A risky but possibly lucrative mix: Nursing homes and COVID-19 patients

Canceled elective procedures mean many facilities are no longer getting short-term residents paid for by Medicare. Medicaid pays less for long-term care.

Powerback Rehabilitation in Center City Philadelphia. (Google Maps)

Powerback Rehabilitation in Center City Philadelphia. (Google Maps)

Under financial strain, some nursing homes in the region may start to admit stable COVID-19 patients who require ongoing care as they are discharged from hospitals.

That’s despite the fact that these facilities also house the population for whom the disease is most deadly.

Center City-based PowerBack Rehabilitation, operated by Genesis HealthCare, confirmed Wednesday that it had begun admitting COVID-19 patients released from hospitals to a floor dedicated just for them. Its location in Piscataway, New Jersey, will follow the same model.

PowerBack’s Philadelphia location is also home to dozens of long-term care patients, though a representative for the company would not confirm how many.

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COVID-19, the disease caused by the coronavirus, spreads easily within nursing homes because staff members move from bedside to bedside and patients often leave their buildings for necessary daily treatment such as dialysis. Once it’s in, the disease is particularly deadly: About half of the COVID-19 deaths thus far in Philadelphia and Pennsylvania, for example, have been among nursing-home residents.

Because of that, most nursing homes across the country are still trying to deny entry to COVID-19 patients.

Not PowerBack. The company’s executives said the shift is to help overburdened hospitals.

“At this time, local hospitals have dozens of stable COVID-19 patients, but have been unable to discharge them to post-acute rehabilitation facilities for the duration of the virus,” PowerBack’s chief medical officer, Richard Feifer, said in a statement.

As of Thursday, however, Philadelphia’s hospitals were roughly one-third empty, according to city Health Commissioner Thomas Farley. He said the numbers continue to grow, and some hospitals are fuller than others. Meanwhile, Temple’s Liacouras Center, designed specifically to accept stable COVID-19 patients being discharged from the hospital, accepted zero patients on its opening day.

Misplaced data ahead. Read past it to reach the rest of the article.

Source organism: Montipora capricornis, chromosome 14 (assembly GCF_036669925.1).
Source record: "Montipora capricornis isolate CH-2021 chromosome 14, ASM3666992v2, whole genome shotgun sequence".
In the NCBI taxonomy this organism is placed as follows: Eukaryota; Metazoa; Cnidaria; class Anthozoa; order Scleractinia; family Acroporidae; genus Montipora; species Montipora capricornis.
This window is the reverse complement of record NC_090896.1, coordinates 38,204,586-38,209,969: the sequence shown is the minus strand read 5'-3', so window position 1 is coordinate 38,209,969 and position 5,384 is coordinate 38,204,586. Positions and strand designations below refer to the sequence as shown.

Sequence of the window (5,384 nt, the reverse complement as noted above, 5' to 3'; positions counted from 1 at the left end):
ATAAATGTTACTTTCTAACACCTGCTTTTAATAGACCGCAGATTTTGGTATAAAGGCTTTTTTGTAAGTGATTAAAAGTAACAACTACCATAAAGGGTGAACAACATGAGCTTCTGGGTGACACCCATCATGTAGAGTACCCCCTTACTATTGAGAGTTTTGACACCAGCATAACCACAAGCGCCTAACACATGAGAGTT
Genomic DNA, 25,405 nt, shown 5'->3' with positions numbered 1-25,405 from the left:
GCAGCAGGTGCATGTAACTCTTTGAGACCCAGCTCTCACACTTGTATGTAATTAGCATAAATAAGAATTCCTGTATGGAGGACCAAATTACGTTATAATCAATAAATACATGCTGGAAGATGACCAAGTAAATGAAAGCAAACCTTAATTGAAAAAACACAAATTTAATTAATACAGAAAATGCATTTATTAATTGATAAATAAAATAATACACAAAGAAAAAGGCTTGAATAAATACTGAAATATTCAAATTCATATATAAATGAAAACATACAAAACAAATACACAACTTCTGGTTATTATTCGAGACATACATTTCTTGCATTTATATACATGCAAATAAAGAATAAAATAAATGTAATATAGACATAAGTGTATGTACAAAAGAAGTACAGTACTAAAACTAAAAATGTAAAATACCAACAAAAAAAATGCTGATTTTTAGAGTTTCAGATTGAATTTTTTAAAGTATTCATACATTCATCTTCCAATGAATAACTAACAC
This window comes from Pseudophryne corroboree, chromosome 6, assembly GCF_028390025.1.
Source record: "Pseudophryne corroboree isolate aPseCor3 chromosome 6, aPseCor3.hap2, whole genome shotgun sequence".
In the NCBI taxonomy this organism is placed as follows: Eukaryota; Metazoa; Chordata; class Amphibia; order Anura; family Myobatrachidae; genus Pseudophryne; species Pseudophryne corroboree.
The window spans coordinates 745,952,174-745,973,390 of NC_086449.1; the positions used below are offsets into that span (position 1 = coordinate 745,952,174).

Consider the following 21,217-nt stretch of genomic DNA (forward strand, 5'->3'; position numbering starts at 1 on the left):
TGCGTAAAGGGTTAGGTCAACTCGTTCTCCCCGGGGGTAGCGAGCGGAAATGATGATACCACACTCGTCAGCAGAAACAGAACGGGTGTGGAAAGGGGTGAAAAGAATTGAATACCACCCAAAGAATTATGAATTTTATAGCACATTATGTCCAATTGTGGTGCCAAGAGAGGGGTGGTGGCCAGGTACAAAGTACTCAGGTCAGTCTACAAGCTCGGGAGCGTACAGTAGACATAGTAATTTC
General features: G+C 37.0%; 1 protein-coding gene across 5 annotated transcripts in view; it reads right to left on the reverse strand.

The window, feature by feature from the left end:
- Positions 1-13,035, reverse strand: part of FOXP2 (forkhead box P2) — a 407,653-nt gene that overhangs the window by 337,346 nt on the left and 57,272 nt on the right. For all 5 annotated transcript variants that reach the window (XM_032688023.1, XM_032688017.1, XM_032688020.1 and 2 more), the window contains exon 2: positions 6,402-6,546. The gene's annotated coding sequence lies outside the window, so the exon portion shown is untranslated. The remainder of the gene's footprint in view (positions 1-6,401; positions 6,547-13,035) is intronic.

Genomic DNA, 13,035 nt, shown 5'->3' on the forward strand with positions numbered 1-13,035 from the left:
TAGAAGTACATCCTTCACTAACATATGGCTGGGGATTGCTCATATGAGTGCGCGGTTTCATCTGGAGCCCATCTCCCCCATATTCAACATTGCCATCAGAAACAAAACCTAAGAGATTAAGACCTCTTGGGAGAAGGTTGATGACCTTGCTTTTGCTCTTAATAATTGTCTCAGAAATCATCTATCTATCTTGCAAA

The incentive for nursing homes to take these patients is, in part, a financial one.

“There’s been this concern that there’s certain facilities that want to do this because it’s going to be very lucrative and they need these dollars,” said David Grabowski, a professor of health care policy at Harvard Medical School. “Not every nursing home should be a COVID-positive specialized nursing home.”

Short-term care vs. long-term care

Nursing homes generally care for two types of patients. The first are long-term residents, commonly thought of as a typical nursing home patient: Someone who is likely going to be there for the rest of their life, who requires a lot of assistance in daily living such as bathing and dressing. These individuals often have serious cognitive impairment, or dementia. This group is insured by Medicaid.

The other type of patient stays for a shorter time, usually after surgery or a procedure in the hospital. These patients require short-term therapy for no more than 100 days, and most are home within a month.

This second group is covered by Medicare, whose reimbursement rates are much higher. Revenues for short-term patients are in the double digits over costs. The long-term Medicaid residents, however, often lose money for the facility.

“It’s really hard to run a nursing home if you largely care for Medicaid residents,” said Grabowski. He noted that, nationwide, short-term residents make up only 13% of the overall nursing home bed days per year, essentially subsidizing their other services.